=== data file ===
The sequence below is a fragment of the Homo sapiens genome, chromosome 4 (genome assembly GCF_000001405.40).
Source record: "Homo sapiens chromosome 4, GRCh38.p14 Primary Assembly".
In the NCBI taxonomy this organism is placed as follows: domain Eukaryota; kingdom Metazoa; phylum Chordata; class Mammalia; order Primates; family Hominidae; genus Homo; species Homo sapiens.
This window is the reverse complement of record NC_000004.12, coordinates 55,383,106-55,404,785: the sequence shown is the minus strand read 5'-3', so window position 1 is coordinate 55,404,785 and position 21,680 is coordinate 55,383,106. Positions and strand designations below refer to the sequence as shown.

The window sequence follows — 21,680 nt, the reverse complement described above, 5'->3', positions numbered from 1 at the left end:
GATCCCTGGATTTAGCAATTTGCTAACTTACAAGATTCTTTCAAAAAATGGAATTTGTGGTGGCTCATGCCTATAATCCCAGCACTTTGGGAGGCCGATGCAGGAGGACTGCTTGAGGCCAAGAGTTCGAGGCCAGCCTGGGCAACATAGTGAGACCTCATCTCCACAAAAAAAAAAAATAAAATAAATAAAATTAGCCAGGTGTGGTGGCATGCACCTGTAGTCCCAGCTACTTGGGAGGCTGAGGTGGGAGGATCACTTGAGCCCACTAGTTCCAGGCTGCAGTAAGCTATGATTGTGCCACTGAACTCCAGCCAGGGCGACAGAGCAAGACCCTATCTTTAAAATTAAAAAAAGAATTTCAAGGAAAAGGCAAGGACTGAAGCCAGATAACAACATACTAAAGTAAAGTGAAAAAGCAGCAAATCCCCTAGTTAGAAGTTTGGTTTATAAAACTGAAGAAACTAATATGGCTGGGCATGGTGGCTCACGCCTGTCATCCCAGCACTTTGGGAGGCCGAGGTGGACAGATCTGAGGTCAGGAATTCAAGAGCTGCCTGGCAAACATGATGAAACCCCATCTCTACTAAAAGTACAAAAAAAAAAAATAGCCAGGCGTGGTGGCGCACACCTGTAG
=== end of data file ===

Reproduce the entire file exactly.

The sequence below is a fragment of the Homo sapiens genome, chromosome 4 (genome assembly GCF_000001405.40).
Source record: "Homo sapiens chromosome 4, GRCh38.p14 Primary Assembly".
In the NCBI taxonomy this organism is placed as follows: domain Eukaryota; kingdom Metazoa; phylum Chordata; class Mammalia; order Primates; family Hominidae; genus Homo; species Homo sapiens.
This window is the reverse complement of record NC_000004.12, coordinates 55,383,106-55,404,785: the sequence shown is the minus strand read 5'-3', so window position 1 is coordinate 55,404,785 and position 21,680 is coordinate 55,383,106. Positions and strand designations below refer to the sequence as shown.

The window sequence follows — 21,680 nt, the reverse complement described above, 5'->3', positions numbered from 1 at the left end:
GATCCCTGGATTTAGCAATTTGCTAACTTACAAGATTCTTTCAAAAAATGGAATTTGTGGTGGCTCATGCCTATAATCCCAGCACTTTGGGAGGCCGATGCAGGAGGACTGCTTGAGGCCAAGAGTTCGAGGCCAGCCTGGGCAACATAGTGAGACCTCATCTCCACAAAAAAAAAAAATAAAATAAATAAAATTAGCCAGGTGTGGTGGCATGCACCTGTAGTCCCAGCTACTTGGGAGGCTGAGGTGGGAGGATCACTTGAGCCCACTAGTTCCAGGCTGCAGTAAGCTATGATTGTGCCACTGAACTCCAGCCAGGGCGACAGAGCAAGACCCTATCTTTAAAATTAAAAAAAGAATTTCAAGGAAAAGGCAAGGACTGAAGCCAGATAACAACATACTAAAGTAAAGTGAAAAAGCAGCAAATCCCCTAGTTAGAAGTTTGGTTTATAAAACTGAAGAAACTAATATGGCTGGGCATGGTGGCTCACGCCTGTCATCCCAGCACTTTGGGAGGCCGAGGTGGACAGATCTGAGGTCAGGAATTCAAGAGCTGCCTGGCAAACATGATGAAACCCCATCTCTACTAAAAGTACAAAAAAAAAAAATAGCCAGGCGTGGTGGCGCACACCTGTAG